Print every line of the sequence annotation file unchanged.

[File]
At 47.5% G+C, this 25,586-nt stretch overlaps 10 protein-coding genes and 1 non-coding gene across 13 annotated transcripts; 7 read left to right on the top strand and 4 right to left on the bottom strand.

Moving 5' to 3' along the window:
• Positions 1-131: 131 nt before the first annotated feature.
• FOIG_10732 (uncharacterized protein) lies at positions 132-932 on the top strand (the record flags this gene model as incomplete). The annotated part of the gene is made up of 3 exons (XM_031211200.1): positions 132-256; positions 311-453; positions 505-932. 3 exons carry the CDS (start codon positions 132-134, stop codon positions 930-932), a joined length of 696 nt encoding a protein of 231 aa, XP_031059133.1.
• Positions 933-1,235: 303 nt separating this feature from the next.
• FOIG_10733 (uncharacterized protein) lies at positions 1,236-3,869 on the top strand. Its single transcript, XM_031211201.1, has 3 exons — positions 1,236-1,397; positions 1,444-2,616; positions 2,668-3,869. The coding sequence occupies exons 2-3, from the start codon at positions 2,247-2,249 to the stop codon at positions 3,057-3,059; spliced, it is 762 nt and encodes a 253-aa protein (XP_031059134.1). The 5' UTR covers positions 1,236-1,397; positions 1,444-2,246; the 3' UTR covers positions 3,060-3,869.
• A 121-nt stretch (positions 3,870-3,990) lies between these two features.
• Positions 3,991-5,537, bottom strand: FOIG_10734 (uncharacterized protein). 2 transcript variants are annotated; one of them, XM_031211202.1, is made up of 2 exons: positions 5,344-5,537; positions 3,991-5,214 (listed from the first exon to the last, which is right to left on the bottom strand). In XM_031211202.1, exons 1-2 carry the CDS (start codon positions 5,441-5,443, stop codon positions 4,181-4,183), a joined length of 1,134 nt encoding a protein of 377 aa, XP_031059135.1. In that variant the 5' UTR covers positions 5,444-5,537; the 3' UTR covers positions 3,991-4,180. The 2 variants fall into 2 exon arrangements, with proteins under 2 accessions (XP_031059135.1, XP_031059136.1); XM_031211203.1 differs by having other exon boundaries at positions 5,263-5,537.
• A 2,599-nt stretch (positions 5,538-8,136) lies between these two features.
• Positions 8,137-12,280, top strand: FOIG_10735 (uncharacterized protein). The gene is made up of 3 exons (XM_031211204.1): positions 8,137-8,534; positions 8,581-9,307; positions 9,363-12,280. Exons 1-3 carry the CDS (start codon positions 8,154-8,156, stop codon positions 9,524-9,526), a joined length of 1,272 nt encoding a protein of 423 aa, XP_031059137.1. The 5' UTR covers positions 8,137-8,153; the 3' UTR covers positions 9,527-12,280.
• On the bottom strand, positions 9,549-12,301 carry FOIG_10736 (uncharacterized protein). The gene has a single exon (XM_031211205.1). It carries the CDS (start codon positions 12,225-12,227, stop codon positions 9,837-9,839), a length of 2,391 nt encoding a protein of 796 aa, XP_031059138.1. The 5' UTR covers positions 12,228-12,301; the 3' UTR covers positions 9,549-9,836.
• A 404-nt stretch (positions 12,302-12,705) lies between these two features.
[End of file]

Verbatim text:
At 47.5% G+C, this 25,586-nt stretch overlaps 10 protein-coding genes and 1 non-coding gene across 13 annotated transcripts; 7 read left to right on the top strand and 4 right to left on the bottom strand.

Moving 5' to 3' along the window:
• Positions 1-131: 131 nt before the first annotated feature.
• FOIG_10732 (uncharacterized protein) lies at positions 132-932 on the top strand (the record flags this gene model as incomplete). The annotated part of the gene is made up of 3 exons (XM_031211200.1): positions 132-256; positions 311-453; positions 505-932. 3 exons carry the CDS (start codon positions 132-134, stop codon positions 930-932), a joined length of 696 nt encoding a protein of 231 aa, XP_031059133.1.
• Positions 933-1,235: 303 nt separating this feature from the next.
• FOIG_10733 (uncharacterized protein) lies at positions 1,236-3,869 on the top strand. Its single transcript, XM_031211201.1, has 3 exons — positions 1,236-1,397; positions 1,444-2,616; positions 2,668-3,869. The coding sequence occupies exons 2-3, from the start codon at positions 2,247-2,249 to the stop codon at positions 3,057-3,059; spliced, it is 762 nt and encodes a 253-aa protein (XP_031059134.1). The 5' UTR covers positions 1,236-1,397; positions 1,444-2,246; the 3' UTR covers positions 3,060-3,869.
• A 121-nt stretch (positions 3,870-3,990) lies between these two features.
• Positions 3,991-5,537, bottom strand: FOIG_10734 (uncharacterized protein). 2 transcript variants are annotated; one of them, XM_031211202.1, is made up of 2 exons: positions 5,344-5,537; positions 3,991-5,214 (listed from the first exon to the last, which is right to left on the bottom strand). In XM_031211202.1, exons 1-2 carry the CDS (start codon positions 5,441-5,443, stop codon positions 4,181-4,183), a joined length of 1,134 nt encoding a protein of 377 aa, XP_031059135.1. In that variant the 5' UTR covers positions 5,444-5,537; the 3' UTR covers positions 3,991-4,180. The 2 variants fall into 2 exon arrangements, with proteins under 2 accessions (XP_031059135.1, XP_031059136.1); XM_031211203.1 differs by having other exon boundaries at positions 5,263-5,537.
• A 2,599-nt stretch (positions 5,538-8,136) lies between these two features.
• Positions 8,137-12,280, top strand: FOIG_10735 (uncharacterized protein). The gene is made up of 3 exons (XM_031211204.1): positions 8,137-8,534; positions 8,581-9,307; positions 9,363-12,280. Exons 1-3 carry the CDS (start codon positions 8,154-8,156, stop codon positions 9,524-9,526), a joined length of 1,272 nt encoding a protein of 423 aa, XP_031059137.1. The 5' UTR covers positions 8,137-8,153; the 3' UTR covers positions 9,527-12,280.
• On the bottom strand, positions 9,549-12,301 carry FOIG_10736 (uncharacterized protein). The gene has a single exon (XM_031211205.1). It carries the CDS (start codon positions 12,225-12,227, stop codon positions 9,837-9,839), a length of 2,391 nt encoding a protein of 796 aa, XP_031059138.1. The 5' UTR covers positions 12,228-12,301; the 3' UTR covers positions 9,549-9,836.
• A 404-nt stretch (positions 12,302-12,705) lies between these two features.